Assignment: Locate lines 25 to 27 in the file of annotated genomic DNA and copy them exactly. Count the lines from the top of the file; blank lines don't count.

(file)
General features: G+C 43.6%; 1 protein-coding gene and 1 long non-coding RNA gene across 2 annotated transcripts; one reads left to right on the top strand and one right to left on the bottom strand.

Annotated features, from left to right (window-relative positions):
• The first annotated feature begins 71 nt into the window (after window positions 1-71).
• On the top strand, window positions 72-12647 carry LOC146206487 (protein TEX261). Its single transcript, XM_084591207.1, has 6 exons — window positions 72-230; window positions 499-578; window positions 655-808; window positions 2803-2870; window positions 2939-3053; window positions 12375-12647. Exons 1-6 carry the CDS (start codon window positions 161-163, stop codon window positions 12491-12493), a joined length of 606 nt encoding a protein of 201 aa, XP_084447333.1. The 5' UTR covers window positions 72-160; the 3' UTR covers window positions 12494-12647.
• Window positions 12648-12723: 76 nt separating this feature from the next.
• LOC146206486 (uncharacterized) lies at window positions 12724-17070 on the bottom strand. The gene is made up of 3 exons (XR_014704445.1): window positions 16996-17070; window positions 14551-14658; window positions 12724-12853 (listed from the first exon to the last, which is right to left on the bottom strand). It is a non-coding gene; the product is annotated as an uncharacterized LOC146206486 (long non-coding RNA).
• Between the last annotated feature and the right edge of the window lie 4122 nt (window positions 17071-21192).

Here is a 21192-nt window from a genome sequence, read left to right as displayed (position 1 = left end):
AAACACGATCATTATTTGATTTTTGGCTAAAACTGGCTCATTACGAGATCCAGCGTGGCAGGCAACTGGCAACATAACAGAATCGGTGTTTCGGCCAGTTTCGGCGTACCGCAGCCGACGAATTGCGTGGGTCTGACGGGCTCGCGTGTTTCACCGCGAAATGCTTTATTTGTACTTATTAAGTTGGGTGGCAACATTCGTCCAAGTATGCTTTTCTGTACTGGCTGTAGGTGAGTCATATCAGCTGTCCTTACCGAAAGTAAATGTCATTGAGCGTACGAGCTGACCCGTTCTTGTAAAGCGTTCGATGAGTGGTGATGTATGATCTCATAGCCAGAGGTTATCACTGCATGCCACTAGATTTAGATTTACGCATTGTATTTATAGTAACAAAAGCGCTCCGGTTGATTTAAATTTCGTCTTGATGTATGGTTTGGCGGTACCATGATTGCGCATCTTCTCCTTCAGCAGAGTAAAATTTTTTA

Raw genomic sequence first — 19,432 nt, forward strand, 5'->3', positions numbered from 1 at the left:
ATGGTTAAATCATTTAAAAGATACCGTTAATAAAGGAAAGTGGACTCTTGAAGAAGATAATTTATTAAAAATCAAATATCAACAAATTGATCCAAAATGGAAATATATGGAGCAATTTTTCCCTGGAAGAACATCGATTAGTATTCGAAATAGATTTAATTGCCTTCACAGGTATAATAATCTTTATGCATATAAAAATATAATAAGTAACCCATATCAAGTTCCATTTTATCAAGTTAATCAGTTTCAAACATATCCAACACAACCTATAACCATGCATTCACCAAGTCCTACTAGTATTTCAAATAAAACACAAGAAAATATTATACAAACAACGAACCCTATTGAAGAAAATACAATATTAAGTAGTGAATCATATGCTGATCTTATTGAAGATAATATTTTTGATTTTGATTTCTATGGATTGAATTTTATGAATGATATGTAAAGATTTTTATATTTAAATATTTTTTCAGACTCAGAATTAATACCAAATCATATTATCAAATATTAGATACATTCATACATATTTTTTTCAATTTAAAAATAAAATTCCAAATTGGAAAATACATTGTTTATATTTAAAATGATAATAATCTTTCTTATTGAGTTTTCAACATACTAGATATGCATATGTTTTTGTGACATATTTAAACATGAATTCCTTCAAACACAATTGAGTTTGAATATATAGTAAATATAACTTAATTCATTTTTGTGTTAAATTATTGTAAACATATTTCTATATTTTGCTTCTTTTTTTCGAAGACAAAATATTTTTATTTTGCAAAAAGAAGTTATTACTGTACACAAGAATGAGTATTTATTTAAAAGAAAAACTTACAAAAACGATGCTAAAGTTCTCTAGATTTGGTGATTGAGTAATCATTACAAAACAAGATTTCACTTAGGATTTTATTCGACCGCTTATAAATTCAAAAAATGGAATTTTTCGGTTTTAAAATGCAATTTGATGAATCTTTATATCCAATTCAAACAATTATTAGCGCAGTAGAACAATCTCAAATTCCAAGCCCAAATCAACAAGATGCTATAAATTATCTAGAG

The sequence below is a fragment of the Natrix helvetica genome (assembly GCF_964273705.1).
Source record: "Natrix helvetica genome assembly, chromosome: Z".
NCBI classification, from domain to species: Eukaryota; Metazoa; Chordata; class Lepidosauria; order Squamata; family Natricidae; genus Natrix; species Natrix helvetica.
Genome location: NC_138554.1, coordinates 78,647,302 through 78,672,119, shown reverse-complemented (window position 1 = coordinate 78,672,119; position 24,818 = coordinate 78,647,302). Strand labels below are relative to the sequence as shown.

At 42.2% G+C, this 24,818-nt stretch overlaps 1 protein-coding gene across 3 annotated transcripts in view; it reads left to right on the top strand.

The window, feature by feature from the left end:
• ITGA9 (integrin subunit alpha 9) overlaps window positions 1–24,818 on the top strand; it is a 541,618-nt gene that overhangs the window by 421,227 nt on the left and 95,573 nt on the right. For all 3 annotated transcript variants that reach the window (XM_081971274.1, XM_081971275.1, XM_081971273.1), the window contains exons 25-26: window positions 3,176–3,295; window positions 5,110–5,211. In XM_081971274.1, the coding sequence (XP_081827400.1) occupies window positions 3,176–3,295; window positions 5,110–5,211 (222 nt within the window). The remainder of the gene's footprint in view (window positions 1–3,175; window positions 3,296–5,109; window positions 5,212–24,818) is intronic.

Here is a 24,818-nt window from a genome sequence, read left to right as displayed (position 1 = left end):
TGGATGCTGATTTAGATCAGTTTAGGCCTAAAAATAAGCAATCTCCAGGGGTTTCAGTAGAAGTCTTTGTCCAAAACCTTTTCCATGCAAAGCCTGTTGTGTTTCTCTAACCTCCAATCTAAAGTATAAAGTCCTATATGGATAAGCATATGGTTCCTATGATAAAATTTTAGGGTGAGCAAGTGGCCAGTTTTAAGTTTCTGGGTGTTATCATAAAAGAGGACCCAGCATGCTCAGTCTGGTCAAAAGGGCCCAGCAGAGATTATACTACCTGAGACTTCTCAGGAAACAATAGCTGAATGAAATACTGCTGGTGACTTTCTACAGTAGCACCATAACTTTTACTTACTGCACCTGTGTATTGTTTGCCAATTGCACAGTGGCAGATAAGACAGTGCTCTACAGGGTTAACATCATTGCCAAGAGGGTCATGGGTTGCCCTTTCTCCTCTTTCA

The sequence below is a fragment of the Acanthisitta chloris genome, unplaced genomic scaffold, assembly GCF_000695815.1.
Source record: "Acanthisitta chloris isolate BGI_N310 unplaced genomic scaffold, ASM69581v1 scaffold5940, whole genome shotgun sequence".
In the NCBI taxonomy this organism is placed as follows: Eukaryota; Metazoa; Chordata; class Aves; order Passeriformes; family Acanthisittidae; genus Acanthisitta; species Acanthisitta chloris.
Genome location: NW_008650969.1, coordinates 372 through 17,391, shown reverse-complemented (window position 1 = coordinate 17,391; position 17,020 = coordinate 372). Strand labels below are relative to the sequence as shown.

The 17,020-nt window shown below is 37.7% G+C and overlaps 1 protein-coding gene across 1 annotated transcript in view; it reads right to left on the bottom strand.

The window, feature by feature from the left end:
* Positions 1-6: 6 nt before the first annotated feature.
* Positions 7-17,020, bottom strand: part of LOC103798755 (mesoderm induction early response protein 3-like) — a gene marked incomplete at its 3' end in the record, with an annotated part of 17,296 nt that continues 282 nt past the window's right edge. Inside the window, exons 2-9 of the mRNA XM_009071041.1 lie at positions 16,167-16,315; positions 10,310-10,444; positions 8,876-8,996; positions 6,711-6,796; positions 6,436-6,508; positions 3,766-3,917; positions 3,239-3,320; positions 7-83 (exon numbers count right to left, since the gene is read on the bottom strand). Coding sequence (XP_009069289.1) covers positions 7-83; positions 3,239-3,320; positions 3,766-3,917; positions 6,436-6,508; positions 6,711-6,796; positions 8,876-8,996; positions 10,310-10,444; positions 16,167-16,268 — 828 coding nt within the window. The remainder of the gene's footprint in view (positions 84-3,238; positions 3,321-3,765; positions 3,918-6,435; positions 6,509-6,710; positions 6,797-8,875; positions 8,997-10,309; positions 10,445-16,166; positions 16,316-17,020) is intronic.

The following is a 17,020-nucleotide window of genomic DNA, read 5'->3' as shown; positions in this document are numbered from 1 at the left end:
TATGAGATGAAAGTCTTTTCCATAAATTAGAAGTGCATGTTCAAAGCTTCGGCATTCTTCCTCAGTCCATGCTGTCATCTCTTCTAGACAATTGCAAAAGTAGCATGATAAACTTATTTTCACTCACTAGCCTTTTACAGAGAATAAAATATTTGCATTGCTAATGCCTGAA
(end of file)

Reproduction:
The 17,020-nt window shown below is 37.7% G+C and overlaps 1 protein-coding gene across 1 annotated transcript in view; it reads right to left on the bottom strand.

The window, feature by feature from the left end:
* Positions 1-6: 6 nt before the first annotated feature.